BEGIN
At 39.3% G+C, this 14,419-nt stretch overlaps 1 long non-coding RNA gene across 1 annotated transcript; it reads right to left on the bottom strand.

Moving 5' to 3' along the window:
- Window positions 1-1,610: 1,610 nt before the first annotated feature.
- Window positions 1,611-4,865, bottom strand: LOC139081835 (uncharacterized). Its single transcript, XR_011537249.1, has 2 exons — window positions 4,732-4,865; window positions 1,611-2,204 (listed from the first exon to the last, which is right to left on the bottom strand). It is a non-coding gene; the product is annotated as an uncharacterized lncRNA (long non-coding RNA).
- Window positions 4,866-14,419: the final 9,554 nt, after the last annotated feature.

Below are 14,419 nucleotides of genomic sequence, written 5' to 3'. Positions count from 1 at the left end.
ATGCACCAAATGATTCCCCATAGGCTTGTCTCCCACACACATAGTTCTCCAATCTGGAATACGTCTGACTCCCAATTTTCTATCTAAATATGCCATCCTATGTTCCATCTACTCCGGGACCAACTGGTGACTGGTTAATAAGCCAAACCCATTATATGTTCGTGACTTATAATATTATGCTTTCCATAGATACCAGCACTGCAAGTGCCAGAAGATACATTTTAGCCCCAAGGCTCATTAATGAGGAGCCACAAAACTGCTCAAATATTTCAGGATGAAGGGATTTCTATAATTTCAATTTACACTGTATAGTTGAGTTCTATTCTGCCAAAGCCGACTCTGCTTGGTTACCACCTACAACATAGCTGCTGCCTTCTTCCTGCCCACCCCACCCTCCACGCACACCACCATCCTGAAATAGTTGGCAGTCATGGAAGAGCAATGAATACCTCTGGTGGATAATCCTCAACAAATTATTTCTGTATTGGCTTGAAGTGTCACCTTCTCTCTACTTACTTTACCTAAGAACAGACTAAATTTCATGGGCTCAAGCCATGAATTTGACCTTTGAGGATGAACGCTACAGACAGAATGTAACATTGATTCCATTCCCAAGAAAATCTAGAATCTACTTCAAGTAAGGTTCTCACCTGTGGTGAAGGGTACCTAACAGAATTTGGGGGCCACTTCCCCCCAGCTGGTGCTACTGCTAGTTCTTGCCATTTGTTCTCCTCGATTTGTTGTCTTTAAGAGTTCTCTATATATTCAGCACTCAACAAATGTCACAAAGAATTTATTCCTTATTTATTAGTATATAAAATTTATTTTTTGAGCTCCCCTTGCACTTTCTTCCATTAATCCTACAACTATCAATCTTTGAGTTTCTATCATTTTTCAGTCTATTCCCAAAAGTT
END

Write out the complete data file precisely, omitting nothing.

At 39.3% G+C, this 14,419-nt stretch overlaps 1 long non-coding RNA gene across 1 annotated transcript; it reads right to left on the bottom strand.

Moving 5' to 3' along the window:
- Window positions 1-1,610: 1,610 nt before the first annotated feature.
- Window positions 1,611-4,865, bottom strand: LOC139081835 (uncharacterized). Its single transcript, XR_011537249.1, has 2 exons — window positions 4,732-4,865; window positions 1,611-2,204 (listed from the first exon to the last, which is right to left on the bottom strand). It is a non-coding gene; the product is annotated as an uncharacterized lncRNA (long non-coding RNA).
- Window positions 4,866-14,419: the final 9,554 nt, after the last annotated feature.

Below are 14,419 nucleotides of genomic sequence, written 5' to 3'. Positions count from 1 at the left end.
ATGCACCAAATGATTCCCCATAGGCTTGTCTCCCACACACATAGTTCTCCAATCTGGAATACGTCTGACTCCCAATTTTCTATCTAAATATGCCATCCTATGTTCCATCTACTCCGGGACCAACTGGTGACTGGTTAATAAGCCAAACCCATTATATGTTCGTGACTTATAATATTATGCTTTCCATAGATACCAGCACTGCAAGTGCCAGAAGATACATTTTAGCCCCAAGGCTCATTAATGAGGAGCCACAAAACTGCTCAAATATTTCAGGATGAAGGGATTTCTATAATTTCAATTTACACTGTATAGTTGAGTTCTATTCTGCCAAAGCCGACTCTGCTTGGTTACCACCTACAACATAGCTGCTGCCTTCTTCCTGCCCACCCCACCCTCCACGCACACCACCATCCTGAAATAGTTGGCAGTCATGGAAGAGCAATGAATACCTCTGGTGGATAATCCTCAACAAATTATTTCTGTATTGGCTTGAAGTGTCACCTTCTCTCTACTTACTTTACCTAAGAACAGACTAAATTTCATGGGCTCAAGCCATGAATTTGACCTTTGAGGATGAACGCTACAGACAGAATGTAACATTGATTCCATTCCCAAGAAAATCTAGAATCTACTTCAAGTAAGGTTCTCACCTGTGGTGAAGGGTACCTAACAGAATTTGGGGGCCACTTCCCCCCAGCTGGTGCTACTGCTAGTTCTTGCCATTTGTTCTCCTCGATTTGTTGTCTTTAAGAGTTCTCTATATATTCAGCACTCAACAAATGTCACAAAGAATTTATTCCTTATTTATTAGTATATAAAATTTATTTTTTGAGCTCCCCTTGCACTTTCTTCCATTAATCCTACAACTATCAATCTTTGAGTTTCTATCATTTTTCAGTCTATTCCCAAAAGTT